New Study May Help Reduce the Vast Racial Disparity in Prostate Cancer

Prostate cancer takes a greater toll on Black men than on men of other races. In the United States, one in six Black men will get prostate cancer in their lifetime, compared to one in eight men overall. Black men are also more than twice as likely to die from the disease.

While past studies have identified nearly 270 genetic variants linked to prostate cancer risk, researchers have yet to find a clear explanation for the disproportionate risk among men of African ancestry. Genetic research thus far has also failed to predict which men face a high risk for aggressive prostate cancer, versus those who may get less deadly forms of the disease.

A new study led by researchers at the Keck School of Medicine of the University of Southern California examined genome-wide association study data from more than 80,000 men. The study identified nine new genetic risk factors for prostate cancer, seven of which are found either largely or exclusively in men of African ancestry.

“The ability to differentiate between the risk for aggressive and non-aggressive forms of the disease is of critical importance,” said Christopher Haiman, who holds AFLAC Chair in Cancer Research at the university’s Norris Comprehensive Cancer Center  and senior author of the study. “Until now, risk scores haven’t been able to do that.”

These findings can be used to refine polygenic risk scores, tools that assess a person’s risk for a condition based on the combined influence of multiple genetic factors. More accurate polygenic risk scores for men of African descent could help in identifying high-risk patients early on. The newly identified variants can be incorporated into genetic tests that help patients understand their cancer risk and decide how early and often to get screened.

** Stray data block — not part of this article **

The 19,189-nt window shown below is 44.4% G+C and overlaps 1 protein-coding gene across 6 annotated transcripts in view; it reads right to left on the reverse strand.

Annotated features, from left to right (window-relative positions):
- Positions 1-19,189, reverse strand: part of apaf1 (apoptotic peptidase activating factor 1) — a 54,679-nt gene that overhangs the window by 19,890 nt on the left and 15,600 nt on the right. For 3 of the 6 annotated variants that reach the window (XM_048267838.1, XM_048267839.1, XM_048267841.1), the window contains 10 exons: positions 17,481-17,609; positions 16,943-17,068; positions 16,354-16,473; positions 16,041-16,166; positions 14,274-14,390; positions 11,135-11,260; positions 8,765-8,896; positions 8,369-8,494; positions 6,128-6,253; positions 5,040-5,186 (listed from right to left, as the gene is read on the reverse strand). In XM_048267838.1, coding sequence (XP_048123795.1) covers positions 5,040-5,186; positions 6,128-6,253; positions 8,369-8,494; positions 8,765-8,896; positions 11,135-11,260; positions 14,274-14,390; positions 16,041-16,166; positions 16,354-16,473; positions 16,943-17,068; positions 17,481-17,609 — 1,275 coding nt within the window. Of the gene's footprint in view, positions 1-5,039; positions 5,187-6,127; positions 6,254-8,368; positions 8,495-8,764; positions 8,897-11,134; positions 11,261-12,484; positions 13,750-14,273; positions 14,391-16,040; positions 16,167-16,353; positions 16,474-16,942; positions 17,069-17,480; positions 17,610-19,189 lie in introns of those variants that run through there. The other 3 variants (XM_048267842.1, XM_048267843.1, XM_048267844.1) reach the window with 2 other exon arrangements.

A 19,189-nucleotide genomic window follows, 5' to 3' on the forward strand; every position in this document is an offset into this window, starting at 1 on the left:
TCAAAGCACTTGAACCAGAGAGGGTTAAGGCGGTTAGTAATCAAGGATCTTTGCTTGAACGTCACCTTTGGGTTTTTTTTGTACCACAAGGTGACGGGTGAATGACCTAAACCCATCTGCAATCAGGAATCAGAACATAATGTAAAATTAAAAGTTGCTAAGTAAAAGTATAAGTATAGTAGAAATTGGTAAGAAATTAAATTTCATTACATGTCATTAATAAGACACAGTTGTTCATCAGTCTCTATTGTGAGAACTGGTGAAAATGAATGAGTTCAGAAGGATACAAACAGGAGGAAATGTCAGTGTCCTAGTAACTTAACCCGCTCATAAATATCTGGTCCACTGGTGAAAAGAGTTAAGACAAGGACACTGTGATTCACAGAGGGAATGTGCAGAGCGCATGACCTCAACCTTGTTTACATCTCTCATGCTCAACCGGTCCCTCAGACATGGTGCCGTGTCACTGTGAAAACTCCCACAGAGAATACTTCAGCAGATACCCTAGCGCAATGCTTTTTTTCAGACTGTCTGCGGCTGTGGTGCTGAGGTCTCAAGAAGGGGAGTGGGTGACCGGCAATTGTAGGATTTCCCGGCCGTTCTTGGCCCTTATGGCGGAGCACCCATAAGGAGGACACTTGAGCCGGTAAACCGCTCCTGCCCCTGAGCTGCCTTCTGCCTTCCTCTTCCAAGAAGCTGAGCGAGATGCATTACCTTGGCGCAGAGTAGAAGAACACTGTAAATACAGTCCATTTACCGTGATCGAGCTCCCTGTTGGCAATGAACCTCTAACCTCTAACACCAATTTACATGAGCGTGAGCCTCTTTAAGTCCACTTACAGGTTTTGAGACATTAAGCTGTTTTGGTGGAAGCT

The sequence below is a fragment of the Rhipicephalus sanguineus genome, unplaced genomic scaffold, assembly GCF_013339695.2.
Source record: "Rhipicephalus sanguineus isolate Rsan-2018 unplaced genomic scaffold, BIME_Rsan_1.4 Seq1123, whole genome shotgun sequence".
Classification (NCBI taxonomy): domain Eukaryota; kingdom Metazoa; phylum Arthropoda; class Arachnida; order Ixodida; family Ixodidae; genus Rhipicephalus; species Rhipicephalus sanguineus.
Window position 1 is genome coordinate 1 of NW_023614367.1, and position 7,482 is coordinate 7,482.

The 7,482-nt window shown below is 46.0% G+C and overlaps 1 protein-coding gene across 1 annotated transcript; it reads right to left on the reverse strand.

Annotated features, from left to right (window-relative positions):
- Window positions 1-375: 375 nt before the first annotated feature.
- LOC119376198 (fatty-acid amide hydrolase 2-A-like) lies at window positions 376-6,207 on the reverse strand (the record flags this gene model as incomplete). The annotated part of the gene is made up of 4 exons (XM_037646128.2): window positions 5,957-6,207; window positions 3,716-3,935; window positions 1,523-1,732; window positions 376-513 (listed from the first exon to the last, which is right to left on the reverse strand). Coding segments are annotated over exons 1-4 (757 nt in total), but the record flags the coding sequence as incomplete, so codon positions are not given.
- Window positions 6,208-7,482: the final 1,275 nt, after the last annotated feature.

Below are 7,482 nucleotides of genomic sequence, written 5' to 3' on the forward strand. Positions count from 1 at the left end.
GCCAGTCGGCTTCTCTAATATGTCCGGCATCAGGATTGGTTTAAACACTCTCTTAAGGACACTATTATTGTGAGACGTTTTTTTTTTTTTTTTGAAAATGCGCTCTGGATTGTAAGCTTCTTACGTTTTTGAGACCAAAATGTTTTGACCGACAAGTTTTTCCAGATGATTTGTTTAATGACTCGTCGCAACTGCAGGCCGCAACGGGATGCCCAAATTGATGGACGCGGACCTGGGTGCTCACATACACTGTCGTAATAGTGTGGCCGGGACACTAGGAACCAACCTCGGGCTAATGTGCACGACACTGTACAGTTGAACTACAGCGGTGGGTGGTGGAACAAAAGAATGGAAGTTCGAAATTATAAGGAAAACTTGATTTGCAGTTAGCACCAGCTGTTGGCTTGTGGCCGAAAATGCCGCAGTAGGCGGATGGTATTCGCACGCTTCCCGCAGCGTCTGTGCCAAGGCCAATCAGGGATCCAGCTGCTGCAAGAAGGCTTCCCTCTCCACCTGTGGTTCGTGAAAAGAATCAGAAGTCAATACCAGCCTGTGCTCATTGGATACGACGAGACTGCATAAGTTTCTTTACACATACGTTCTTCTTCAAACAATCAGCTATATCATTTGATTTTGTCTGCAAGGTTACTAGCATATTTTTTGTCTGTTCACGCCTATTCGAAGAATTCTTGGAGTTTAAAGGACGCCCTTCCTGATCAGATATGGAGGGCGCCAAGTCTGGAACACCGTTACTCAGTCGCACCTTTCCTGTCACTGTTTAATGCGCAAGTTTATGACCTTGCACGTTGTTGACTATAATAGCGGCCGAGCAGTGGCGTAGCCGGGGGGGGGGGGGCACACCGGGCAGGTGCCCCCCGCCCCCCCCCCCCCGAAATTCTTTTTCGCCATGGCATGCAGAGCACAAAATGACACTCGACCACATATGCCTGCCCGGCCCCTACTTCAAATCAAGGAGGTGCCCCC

The full study, “Evidence of Novel Susceptibility Variants for Prostate Cancer and a Multiancestry Polygenic Risk Score Associated with Aggressive Disease in Men of African Ancestry,” was published on the website of the journal European Urology. It may be accessed here.

 

Related Articles

Leave a Reply

Get the JBHE Weekly Bulletin

Receive our weekly email newsletter delivered to your inbox

Latest News

Johns Hopkins University Launches New Major and Center for Critical Study of Racism, Immigration, and Colonialism

The new Chloe Center for the Critical Study of Racism, Immigration, and Colonialism will provide research opportunities and educational events for the Johns Hopkins University community. As part of the new program, the university has announced a new undergraduate major in critical diaspora studies.

Chicago Library Receives $2 Million to Digitize Collection of African American History and Literature

The Vivian G. Harsh Research Collection housed within the Chicago Public Library will soon be available online to the public thanks to a $2 million grant from the Mellon Foundation.

Online Articles That May Be of Interest to JBHE Readers

Each week, JBHE will provide links to online articles that may be of interest to our readers. Here are this week’s selections.

Recent Books of Interest to African American Scholars

The Journal of Blacks in Higher Education regularly publishes a list of new books that may be of interest to our readers. The books included are on a wide variety of subjects and present many different points of view.

Featured Jobs